God and Fiction – A Second Look at Tuck

Yes, the CSFF Blog Tour featuring Tuck by Stephen Lawhead (Thomas Nelson) is over. But in visiting other participating blogs, I saw others address the issue of the spiritual in this story.

In my first look at Tuck, with God in mind, I commented that I felt as if Mr. Lawhead allowed God to be a part of the story as the characters experienced Him. In the end, though, when I did my review, I felt as if the spirituality was thin. And now I think I understand why.

But first, let me mention that other bloggers disagree. For instance, Rachel Starr Thomson felt the story was particularly strong in showing the power of prayer. Robert Treskillard, on the other hand, felt the story did a great job calling attention to sin and the coming judgment, thus serving as a seed-planting story (as opposed to one that also shows the growth and harvest 😉 ). John Otte was just happy that a variety of faith traditions cropped up in the story. One other blogger, I don’t recall who just now, thought the story did a good job showing the pursuit of peace winning out.

Why, with God clearly showing up and with the presence of these spiritual themes, did I feel as if the story was thin and not deep? It has to do with the struggle, the internal conflict of the characters. Since this third volume of the King Raven Trilogy was told primarily from Friar Tuck’s point of view, his untarnished faith came through.

Bran, on the other hand, who endured the burden of leadership with dwindling followers and the disappointment of broken promises and unmet expectations, apparently did struggle. But because the story was about him and not his, readers can only look on and see the outworkings of whatever spiritual issues Bran dealt with. Some bloggers found him arrogant, others found him dark and brooding, but no one said he was sympathetic.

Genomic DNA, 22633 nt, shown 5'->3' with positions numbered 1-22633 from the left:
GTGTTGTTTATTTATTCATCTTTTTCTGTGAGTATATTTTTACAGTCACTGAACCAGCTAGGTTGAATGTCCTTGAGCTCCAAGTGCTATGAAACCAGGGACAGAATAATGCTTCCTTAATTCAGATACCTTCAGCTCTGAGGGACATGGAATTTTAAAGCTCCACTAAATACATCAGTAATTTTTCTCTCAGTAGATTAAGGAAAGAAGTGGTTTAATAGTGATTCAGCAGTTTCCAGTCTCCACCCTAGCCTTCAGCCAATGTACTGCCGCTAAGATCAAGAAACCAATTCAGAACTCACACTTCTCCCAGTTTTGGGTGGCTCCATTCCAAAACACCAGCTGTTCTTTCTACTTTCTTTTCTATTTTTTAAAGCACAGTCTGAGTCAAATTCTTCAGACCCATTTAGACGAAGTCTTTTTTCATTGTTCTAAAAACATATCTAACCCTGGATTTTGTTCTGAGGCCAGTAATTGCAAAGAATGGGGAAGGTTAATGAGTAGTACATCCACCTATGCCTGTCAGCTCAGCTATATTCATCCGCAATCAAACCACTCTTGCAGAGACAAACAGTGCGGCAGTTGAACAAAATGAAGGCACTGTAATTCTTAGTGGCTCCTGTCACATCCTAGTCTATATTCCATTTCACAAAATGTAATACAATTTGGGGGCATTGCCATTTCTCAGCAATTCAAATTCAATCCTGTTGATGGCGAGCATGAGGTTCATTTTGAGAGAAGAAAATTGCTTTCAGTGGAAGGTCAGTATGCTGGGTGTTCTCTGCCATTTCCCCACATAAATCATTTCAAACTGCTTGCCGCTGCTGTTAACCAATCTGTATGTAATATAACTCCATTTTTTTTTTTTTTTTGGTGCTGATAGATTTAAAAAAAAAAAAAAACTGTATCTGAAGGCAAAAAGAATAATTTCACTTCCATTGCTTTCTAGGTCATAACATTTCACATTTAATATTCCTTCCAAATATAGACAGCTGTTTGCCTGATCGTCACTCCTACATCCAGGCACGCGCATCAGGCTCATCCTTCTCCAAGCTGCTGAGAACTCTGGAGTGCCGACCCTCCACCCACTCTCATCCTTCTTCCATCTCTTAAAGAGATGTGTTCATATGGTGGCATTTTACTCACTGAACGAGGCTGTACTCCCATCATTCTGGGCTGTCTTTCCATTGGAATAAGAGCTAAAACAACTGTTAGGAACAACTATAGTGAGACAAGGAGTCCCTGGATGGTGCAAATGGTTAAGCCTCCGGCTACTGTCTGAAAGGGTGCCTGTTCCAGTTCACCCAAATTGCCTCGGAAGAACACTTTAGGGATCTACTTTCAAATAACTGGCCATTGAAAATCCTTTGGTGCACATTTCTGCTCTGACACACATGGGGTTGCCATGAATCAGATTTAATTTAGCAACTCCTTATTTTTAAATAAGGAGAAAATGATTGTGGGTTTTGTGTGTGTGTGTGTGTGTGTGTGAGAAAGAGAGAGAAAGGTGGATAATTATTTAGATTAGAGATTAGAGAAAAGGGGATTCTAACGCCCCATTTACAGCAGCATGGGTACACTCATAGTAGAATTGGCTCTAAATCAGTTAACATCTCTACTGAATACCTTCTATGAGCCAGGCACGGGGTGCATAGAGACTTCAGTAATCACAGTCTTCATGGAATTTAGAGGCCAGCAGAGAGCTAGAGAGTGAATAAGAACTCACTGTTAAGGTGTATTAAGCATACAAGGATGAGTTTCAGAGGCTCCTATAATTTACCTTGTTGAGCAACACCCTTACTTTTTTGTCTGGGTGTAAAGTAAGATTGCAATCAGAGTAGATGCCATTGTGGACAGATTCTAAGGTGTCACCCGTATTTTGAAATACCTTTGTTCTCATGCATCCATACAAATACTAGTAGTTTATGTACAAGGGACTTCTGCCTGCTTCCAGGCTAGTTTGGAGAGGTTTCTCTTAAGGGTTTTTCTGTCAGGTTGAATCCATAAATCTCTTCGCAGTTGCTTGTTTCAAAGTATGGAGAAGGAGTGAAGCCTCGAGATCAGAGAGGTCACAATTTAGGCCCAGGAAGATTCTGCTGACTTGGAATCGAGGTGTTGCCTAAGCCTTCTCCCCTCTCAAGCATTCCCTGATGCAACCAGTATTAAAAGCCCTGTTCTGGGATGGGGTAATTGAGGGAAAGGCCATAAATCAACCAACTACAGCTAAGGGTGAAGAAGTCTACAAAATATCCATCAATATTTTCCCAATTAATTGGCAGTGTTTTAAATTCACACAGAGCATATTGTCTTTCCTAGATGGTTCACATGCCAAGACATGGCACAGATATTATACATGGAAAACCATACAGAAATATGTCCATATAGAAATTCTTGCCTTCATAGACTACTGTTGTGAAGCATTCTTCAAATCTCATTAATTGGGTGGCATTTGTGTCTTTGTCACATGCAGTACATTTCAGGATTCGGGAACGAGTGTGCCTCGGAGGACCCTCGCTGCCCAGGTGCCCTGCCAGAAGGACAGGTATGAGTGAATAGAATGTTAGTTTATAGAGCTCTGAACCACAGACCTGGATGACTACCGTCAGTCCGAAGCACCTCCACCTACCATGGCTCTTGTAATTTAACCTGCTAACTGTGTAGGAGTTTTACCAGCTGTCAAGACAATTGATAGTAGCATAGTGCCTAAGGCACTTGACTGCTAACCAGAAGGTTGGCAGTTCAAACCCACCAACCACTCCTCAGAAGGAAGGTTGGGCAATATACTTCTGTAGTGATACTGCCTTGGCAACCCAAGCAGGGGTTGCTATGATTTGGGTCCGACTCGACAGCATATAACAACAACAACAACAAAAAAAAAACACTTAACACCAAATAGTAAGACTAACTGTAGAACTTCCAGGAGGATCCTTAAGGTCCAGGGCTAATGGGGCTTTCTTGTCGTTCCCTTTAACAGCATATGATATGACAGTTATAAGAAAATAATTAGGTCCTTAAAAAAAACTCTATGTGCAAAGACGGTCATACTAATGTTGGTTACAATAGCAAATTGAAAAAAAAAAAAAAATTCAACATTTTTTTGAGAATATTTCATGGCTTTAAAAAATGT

I thought he was. I mean, if I underwent the betrayal he experienced, if I’d invested as much time and put myself at such risk as he did for his northern cousins, then had to walk away empty handed, well, I think I would be a bit brooding too. Yet he came around. When Tuck wanted to pursue peace, Bran came to the point of choosing to do what was right.

But what struggle did he go through to arrive at that place?

From the reader’s vantage point, it was nothing but Angharad’s counsel that put him onto the right path. It seemed easy and quick. Not something I think most of us can identify with. Wouldn’t it be great if we came to the truth and made right decisions with just a word of reminder?

But for most of us, a crisis in our world generates something of a crisis in our souls as well, and with Tuck telling the story, we just didn’t see that struggle in Bran, that crisis in his story. Thus, I came away feeling the theme was thin.


  1. What you say is really true … Tuck didn’t go through the same angst as Bran.

    The advice I’ve read is to always pick the character who has the most at stake. With that in mind, the book would have been better from Bran’s perspective.

    However, I can understand Stephen wanting to use different characters for each book, and I guess if you have to choose, then Tuck is the best one for book 3.

    Still, we miss a lot not being in his mind. But Lawhead could have at least shown his anguish in other ways … give him kind of a “garden of Gesthemene” experience or something.

    Thanks for tackling this, and for putting the tour together!


  2. I agree, it probably is a matter of P.O.V. And I also agree that Bran was sympathetic. To be betrayed by William, to be betrayed by his kinsman (the other king, I forget his name), and to … well, I won’t say what else. Spoilers and all. Anyway, to go through everything that Bran went through, and then still come to the final decision that he did shows remarkable integrity. While it might have been better for us to see his decision making process from his P.O.V., I thought that this was a great book.

    And to be honest, given the way the central conflict was resolved, the story couldn’t have been told from anyone else’s point of view besides Tuck’s.


  3. Insightfully said, Becky. I agree. And yet, I was awfully glad Tuck was the central figure in this story.

    This really does illustrate the power of POV, though! Two very different stories happened at once in this book, but we really only saw one of them — Tuck’s. Bran’s we could see only from its outer workings. Fascinating how all this works :).


  4. Insightful comments. Thanks.


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